Pfizer Looks to Gain Approval for OTC Version of Blockbuster Drug Lipitor
Pfizer Inc. (NYSE:PFE) is hoping to obtain Food and Drug Administration approval to market its top-selling cholesterol-lowering drug Lipitor over the counter, according to the Wall Street Journal. Critics of the drug’s over-the-counter version claim that consumers cannot necessarily be trusted to take the drug appropriately without a physician’s guidance.
The company started a 1,200 participant clinical trial of the OTC version of the drug in October, which is meant to track whether consumers will get their own blood tests to check to see if their cholesterol is improving and then make the right decisions regarding use of the drug given the results.
In the study, participants are left alone with an empty box of the OTC Lipitor to read and follow the directions. The participants in the study will then self-assess and determine whether they meet the criteria for using the drug and then may enroll in the trial and purchase it. Participants can then take the drug once daily for 26 weeks.
The trial recruited patients from more than 35 different U.S. pharmacies and is expected to be completed by year’s end. The results of the trial will determine whether Pfizer will move forward to seek FDA approval for Lipitor’s over-the-counter version.
Should the drug succeed in gaining FDA approval, it would be the first over-the-counter statin on the market, a success that could be a huge financial boon to Pfizer, which has been struggling to regain market share since generic versions of Lipitor first launched in late 2011.
Criticisms of the over-the-counter Lipitor are due in part to recent changes in the way that people taking cholesterol-lowering statins like Lipitor are treated. New clinical guidelines no longer use the familiar and easy-to-understand target levels for cholesterol that consumers are familiar with, according to the Journal. The new guidelines are more complex and take into account a wider variety of health factors.
The uncertainty is amplified by the fact that the medical community doesn’t seem to agree on whether an over-the-counter statin would be safe. A co-author of the new guidelines says he doesn’t think statins should be used without consulting a physician, while other doctors and pharmacists say the opposite, claiming that over-the-counter statins could be useful. “The new guidelines insist on a patient-clinician discussion before a statin prescription is written,” Neil Stone, one of the guidelines’ co-authors, told the Wall Street Journal.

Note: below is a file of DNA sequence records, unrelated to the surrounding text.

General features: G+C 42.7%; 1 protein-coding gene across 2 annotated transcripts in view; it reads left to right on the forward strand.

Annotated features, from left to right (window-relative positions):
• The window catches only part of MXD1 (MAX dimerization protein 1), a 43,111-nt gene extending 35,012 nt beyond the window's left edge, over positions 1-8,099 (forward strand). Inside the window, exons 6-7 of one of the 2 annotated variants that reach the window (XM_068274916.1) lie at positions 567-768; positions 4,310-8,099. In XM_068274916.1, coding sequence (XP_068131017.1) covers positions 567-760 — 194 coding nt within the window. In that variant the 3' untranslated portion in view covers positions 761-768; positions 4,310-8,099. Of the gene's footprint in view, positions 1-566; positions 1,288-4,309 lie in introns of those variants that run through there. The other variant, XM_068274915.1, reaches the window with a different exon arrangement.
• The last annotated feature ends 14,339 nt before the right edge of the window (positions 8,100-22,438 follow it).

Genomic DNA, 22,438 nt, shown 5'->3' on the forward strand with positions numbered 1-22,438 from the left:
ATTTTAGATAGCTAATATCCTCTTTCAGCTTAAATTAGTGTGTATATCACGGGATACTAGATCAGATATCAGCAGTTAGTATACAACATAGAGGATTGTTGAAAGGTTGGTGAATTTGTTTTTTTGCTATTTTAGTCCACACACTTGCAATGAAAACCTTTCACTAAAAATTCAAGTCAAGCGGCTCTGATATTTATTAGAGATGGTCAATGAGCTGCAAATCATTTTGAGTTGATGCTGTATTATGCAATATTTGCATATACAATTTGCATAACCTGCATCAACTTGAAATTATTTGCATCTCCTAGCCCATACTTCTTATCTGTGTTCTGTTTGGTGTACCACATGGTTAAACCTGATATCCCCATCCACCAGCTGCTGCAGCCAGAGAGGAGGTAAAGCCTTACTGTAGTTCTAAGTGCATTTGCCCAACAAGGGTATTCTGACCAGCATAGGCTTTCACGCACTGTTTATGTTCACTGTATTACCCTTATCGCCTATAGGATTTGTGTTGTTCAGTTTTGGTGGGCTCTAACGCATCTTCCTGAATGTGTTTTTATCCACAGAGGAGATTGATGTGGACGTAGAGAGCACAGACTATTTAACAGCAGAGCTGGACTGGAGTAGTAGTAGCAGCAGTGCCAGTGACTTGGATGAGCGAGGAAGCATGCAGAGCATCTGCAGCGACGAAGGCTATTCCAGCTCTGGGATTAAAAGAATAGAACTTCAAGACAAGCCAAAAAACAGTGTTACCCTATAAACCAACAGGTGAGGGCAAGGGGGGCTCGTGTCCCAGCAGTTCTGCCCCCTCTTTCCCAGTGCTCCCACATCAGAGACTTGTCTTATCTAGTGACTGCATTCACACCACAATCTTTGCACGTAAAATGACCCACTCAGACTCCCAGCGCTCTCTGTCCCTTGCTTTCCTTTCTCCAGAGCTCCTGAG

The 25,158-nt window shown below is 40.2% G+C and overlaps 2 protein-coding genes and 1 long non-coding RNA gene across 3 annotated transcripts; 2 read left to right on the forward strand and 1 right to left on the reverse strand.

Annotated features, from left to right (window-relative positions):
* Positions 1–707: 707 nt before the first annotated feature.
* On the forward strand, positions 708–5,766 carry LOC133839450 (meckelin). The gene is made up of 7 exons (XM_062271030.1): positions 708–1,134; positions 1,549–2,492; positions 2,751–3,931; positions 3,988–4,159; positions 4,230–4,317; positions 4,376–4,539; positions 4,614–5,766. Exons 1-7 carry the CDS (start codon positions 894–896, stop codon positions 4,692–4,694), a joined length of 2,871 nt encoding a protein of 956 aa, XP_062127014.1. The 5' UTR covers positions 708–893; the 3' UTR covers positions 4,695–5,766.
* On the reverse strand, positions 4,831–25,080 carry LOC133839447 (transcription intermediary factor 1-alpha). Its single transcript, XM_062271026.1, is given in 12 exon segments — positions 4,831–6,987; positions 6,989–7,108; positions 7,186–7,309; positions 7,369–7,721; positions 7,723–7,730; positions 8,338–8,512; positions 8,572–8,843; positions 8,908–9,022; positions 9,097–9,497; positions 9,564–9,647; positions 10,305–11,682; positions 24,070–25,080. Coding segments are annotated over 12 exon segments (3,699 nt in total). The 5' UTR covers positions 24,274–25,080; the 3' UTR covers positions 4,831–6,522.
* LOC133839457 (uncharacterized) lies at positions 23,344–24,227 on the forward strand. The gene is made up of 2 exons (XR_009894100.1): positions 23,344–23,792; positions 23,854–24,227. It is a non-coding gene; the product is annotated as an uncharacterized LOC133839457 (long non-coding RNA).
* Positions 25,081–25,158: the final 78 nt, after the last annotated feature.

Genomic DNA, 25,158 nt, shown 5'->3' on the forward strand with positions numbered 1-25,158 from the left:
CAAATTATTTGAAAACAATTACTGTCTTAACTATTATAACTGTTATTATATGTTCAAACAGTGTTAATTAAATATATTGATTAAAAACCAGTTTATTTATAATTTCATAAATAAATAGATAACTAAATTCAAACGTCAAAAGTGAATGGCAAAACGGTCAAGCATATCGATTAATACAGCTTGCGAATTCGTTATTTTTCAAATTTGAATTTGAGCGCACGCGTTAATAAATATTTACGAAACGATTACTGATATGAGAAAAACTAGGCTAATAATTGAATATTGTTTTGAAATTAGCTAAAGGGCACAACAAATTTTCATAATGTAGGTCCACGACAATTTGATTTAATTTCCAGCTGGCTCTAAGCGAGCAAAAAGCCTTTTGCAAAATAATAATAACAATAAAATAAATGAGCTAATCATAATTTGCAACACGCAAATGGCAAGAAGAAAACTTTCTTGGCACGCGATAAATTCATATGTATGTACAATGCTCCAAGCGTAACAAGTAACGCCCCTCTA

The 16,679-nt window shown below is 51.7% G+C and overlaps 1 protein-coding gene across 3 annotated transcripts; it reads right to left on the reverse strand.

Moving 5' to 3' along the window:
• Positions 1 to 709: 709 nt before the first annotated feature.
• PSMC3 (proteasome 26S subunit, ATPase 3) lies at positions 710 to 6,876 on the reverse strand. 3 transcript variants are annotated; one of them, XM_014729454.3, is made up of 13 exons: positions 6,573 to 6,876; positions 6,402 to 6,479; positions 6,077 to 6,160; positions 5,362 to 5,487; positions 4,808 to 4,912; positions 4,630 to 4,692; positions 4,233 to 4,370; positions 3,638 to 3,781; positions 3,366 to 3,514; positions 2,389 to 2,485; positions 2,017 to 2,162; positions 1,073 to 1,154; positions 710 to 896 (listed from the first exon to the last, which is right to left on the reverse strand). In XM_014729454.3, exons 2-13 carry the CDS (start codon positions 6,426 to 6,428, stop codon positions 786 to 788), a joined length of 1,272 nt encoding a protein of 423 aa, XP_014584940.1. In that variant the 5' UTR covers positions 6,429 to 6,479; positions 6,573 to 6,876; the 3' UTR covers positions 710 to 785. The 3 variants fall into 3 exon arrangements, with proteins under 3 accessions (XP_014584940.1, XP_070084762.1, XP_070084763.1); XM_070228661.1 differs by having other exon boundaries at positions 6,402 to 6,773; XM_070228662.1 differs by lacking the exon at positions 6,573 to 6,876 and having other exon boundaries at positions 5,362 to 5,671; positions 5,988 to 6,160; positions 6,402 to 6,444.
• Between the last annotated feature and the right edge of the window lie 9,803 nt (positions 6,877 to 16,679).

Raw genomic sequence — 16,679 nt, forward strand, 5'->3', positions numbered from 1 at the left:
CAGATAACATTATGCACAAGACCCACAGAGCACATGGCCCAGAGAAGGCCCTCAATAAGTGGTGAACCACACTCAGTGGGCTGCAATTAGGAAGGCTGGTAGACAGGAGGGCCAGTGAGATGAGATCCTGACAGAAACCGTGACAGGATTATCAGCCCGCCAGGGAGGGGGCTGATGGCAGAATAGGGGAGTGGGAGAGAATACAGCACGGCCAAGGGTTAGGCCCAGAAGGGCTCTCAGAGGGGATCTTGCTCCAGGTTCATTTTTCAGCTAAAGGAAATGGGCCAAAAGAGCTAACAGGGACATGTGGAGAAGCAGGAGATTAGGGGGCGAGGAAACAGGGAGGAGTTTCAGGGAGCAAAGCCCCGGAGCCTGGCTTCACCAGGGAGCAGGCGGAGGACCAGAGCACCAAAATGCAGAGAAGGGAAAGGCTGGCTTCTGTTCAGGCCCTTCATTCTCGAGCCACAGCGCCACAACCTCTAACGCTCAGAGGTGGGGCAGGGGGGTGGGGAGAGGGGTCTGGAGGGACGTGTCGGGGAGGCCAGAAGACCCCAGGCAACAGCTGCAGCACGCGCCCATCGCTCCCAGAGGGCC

Pfizer’s senior vice president of global research and development, Mark Gelbert, said to the publication that “OTC status is another access point” and that “it’s our responsibility to demonstrate patients can safely and effectively use these products.”
Some doctors fear that the increased availability of cholesterol-lowering statins would actually cause consumers to under-treat their condition because the over-the-counter version of the drug would the drug’s lowest-dose form.
“There’s a chance that a lot of people would take less than needed,” said Steven Nissen, who currently serves as chairman of the department of cardiovascular medicine at the Cleveland Clinic, to the Wall Street Journal.
Regardless, Pfizer may find that the path to FDA approval of an over-the-counter statin is a thorny one. Merck tried to gain FDA approval for an over-the-counter version of its statin, Mevacor, and was rejected, with the government agency citing similar doubts that consumers wouldn’t be able to accurately assess and monitor themselves for changes in cholesterol and side effects.